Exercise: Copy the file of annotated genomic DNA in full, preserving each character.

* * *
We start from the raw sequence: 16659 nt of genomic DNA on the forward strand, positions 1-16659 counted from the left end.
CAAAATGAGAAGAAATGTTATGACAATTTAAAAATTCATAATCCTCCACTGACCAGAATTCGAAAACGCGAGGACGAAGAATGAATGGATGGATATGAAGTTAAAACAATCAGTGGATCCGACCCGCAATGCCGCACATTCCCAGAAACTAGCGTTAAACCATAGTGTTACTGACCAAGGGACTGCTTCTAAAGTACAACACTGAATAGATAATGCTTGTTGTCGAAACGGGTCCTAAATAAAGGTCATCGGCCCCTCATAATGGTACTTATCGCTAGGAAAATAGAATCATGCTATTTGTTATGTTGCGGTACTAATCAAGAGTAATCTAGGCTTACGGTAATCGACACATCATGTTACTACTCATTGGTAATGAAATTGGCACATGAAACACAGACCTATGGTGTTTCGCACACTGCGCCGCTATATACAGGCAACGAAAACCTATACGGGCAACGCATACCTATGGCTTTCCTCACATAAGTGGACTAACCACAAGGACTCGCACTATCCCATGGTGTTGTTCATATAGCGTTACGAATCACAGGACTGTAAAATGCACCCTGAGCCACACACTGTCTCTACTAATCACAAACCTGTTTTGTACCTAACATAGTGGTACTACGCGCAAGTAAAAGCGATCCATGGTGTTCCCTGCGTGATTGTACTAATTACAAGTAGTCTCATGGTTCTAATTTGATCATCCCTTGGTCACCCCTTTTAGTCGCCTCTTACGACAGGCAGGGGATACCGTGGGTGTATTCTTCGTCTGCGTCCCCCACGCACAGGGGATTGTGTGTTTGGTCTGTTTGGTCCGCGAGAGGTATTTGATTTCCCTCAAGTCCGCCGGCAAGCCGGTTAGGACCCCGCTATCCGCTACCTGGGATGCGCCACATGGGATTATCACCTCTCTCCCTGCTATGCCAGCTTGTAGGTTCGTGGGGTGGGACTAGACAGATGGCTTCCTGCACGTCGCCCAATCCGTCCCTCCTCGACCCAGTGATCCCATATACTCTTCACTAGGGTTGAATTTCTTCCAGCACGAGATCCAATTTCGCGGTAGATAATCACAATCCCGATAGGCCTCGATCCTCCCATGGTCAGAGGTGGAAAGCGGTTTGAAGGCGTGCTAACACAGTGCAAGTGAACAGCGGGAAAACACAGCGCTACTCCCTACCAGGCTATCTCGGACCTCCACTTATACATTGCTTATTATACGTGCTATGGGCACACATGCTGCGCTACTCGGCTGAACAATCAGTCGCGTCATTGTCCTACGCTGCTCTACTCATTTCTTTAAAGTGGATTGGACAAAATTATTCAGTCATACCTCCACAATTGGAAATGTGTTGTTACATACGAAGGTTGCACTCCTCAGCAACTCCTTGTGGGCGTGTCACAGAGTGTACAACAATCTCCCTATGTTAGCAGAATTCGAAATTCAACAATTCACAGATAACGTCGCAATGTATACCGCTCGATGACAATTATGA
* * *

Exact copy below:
We start from the raw sequence: 16659 nt of genomic DNA on the forward strand, positions 1-16659 counted from the left end.
CAAAATGAGAAGAAATGTTATGACAATTTAAAAATTCATAATCCTCCACTGACCAGAATTCGAAAACGCGAGGACGAAGAATGAATGGATGGATATGAAGTTAAAACAATCAGTGGATCCGACCCGCAATGCCGCACATTCCCAGAAACTAGCGTTAAACCATAGTGTTACTGACCAAGGGACTGCTTCTAAAGTACAACACTGAATAGATAATGCTTGTTGTCGAAACGGGTCCTAAATAAAGGTCATCGGCCCCTCATAATGGTACTTATCGCTAGGAAAATAGAATCATGCTATTTGTTATGTTGCGGTACTAATCAAGAGTAATCTAGGCTTACGGTAATCGACACATCATGTTACTACTCATTGGTAATGAAATTGGCACATGAAACACAGACCTATGGTGTTTCGCACACTGCGCCGCTATATACAGGCAACGAAAACCTATACGGGCAACGCATACCTATGGCTTTCCTCACATAAGTGGACTAACCACAAGGACTCGCACTATCCCATGGTGTTGTTCATATAGCGTTACGAATCACAGGACTGTAAAATGCACCCTGAGCCACACACTGTCTCTACTAATCACAAACCTGTTTTGTACCTAACATAGTGGTACTACGCGCAAGTAAAAGCGATCCATGGTGTTCCCTGCGTGATTGTACTAATTACAAGTAGTCTCATGGTTCTAATTTGATCATCCCTTGGTCACCCCTTTTAGTCGCCTCTTACGACAGGCAGGGGATACCGTGGGTGTATTCTTCGTCTGCGTCCCCCACGCACAGGGGATTGTGTGTTTGGTCTGTTTGGTCCGCGAGAGGTATTTGATTTCCCTCAAGTCCGCCGGCAAGCCGGTTAGGACCCCGCTATCCGCTACCTGGGATGCGCCACATGGGATTATCACCTCTCTCCCTGCTATGCCAGCTTGTAGGTTCGTGGGGTGGGACTAGACAGATGGCTTCCTGCACGTCGCCCAATCCGTCCCTCCTCGACCCAGTGATCCCATATACTCTTCACTAGGGTTGAATTTCTTCCAGCACGAGATCCAATTTCGCGGTAGATAATCACAATCCCGATAGGCCTCGATCCTCCCATGGTCAGAGGTGGAAAGCGGTTTGAAGGCGTGCTAACACAGTGCAAGTGAACAGCGGGAAAACACAGCGCTACTCCCTACCAGGCTATCTCGGACCTCCACTTATACATTGCTTATTATACGTGCTATGGGCACACATGCTGCGCTACTCGGCTGAACAATCAGTCGCGTCATTGTCCTACGCTGCTCTACTCATTTCTTTAAAGTGGATTGGACAAAATTATTCAGTCATACCTCCACAATTGGAAATGTGTTGTTACATACGAAGGTTGCACTCCTCAGCAACTCCTTGTGGGCGTGTCACAGAGTGTACAACAATCTCCCTATGTTAGCAGAATTCGAAATTCAACAATTCACAGATAACGTCGCAATGTATACCGCTCGATGACAATTATGA